The long-awaited announcement has finally arrived. The City of Kimberley received notice late last week that the federal and provincial governments will provide $1,034, 291 each for the Mark Creek Flume rehabilitation project. Pending Council approval, the City will also commit $1,034,291.
Mayor Ron McRae says it is incredibly good news.
“It is absolutely great news,” he said, adding that with this amount from the upper levels of government, and the City authorized by taxpayers to borrow up to $4.25 million, the total budget will be $6.8 million.
“The 6.8 million will see the project totally complete,” McRae said.
The project will go out to tender again, he says.
“We will likely tender out different pieces of it, rather than one large contractor,” he said. “That way there is a greater opportunity for local contractors to be a part of the project. The big barrier for smaller contractors for sizeable projects is the inability to come up with the bonding. Smaller operators just don’t have access to that.”
McRae says that in a sense the City will be the general contractor and oversee the sub-contractors. That doesn’t mean a lot of city crews will be working on it, however.
“We won’t be using a significant number of city forces, but some, especially for sewer and water.”
As for timing, McRae says it is highly unlikely that the contractors will be in the creek this construction season. However, there is still a lot of work to be done, such as surveying and preparing the sides.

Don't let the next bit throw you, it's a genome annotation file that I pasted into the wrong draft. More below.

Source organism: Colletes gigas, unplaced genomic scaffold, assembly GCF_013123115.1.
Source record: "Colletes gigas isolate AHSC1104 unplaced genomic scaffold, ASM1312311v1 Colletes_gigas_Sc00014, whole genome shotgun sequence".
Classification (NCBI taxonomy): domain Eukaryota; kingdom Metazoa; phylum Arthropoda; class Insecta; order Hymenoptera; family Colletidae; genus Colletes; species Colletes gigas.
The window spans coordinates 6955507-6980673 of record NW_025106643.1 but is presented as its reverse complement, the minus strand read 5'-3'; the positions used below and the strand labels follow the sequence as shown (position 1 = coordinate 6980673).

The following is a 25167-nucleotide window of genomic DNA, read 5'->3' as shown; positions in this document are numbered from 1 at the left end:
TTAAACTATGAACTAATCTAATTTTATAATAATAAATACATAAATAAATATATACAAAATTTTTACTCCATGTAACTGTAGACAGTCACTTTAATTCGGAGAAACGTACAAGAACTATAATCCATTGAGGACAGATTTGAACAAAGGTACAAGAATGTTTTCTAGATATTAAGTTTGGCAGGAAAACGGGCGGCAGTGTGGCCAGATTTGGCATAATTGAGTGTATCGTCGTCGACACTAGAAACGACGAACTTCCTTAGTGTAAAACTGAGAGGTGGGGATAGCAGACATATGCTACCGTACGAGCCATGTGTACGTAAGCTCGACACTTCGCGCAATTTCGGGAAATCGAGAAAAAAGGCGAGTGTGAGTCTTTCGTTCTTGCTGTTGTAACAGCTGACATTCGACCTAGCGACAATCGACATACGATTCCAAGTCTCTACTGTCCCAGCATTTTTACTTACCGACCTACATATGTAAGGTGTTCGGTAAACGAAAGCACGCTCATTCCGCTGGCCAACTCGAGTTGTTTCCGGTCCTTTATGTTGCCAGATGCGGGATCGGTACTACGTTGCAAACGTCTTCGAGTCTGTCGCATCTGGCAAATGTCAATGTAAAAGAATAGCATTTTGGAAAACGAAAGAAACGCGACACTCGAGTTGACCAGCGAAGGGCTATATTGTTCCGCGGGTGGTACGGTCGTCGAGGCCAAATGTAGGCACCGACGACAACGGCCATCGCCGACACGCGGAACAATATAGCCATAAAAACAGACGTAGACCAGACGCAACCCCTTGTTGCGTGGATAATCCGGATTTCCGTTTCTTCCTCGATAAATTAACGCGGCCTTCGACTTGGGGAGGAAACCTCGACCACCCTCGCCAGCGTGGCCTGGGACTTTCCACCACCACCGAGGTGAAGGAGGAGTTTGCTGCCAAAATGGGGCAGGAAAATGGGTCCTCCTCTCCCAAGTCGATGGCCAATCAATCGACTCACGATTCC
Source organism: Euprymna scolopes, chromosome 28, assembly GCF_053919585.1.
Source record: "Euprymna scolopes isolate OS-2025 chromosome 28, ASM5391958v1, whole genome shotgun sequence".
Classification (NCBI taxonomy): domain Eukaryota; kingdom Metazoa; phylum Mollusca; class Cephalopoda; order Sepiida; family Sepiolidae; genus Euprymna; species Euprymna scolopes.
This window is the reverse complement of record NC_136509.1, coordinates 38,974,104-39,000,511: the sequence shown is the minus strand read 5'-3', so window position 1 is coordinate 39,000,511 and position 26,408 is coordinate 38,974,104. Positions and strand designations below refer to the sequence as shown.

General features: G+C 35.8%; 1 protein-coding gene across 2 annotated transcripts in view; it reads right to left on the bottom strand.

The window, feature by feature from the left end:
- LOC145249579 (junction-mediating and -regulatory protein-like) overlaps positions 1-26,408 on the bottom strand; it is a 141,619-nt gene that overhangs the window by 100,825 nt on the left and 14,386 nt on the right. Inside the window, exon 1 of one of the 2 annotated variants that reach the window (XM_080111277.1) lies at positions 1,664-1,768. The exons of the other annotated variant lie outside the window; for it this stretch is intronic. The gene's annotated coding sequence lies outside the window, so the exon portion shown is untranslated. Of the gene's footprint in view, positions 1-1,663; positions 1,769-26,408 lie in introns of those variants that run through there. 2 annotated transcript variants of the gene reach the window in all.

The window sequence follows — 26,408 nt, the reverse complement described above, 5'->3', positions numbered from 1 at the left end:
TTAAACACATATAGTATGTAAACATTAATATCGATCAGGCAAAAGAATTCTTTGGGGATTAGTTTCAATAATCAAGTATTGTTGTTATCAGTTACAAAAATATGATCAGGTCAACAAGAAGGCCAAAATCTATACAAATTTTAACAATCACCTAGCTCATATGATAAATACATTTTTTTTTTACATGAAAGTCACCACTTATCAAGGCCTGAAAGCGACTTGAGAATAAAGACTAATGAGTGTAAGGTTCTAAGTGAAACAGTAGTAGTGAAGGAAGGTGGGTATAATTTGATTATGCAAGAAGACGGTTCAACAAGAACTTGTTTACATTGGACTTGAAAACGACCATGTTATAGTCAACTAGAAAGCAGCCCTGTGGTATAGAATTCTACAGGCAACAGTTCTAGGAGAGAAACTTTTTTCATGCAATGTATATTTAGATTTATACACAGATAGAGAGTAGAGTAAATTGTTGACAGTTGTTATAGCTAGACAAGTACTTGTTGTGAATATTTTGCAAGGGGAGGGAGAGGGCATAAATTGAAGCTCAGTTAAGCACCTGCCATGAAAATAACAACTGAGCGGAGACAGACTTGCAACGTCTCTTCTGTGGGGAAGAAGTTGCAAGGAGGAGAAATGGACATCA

“There will be significant work done attributed to the project this year.
“Once all the pieces are in place, it is quite likely we can do the whole project in the next construction season.”
That would be the 2015 season.
The joint funding was announced for 26 community flood mitigation projects across the province.
The federal/provincial funding comes from two separate programs.
In 2008, the Government of Canada allocated $136 million from the Building Canada Fund Communities Component to support local government infrastructure projects in B.C. communities with a population of less than 100,000 people. Of this funding, $25 million was specifically allocated to accommodate disaster mitigation projects selected through the Provincial Flood Protection Program.
The Provincial-Territorial (PT) Base Fund is providing $175 million to British Columbia to address core infrastructure priorities. Under this program, a joint commitment of up to $46.6 million was identified for initiatives under the Flood Protection Program.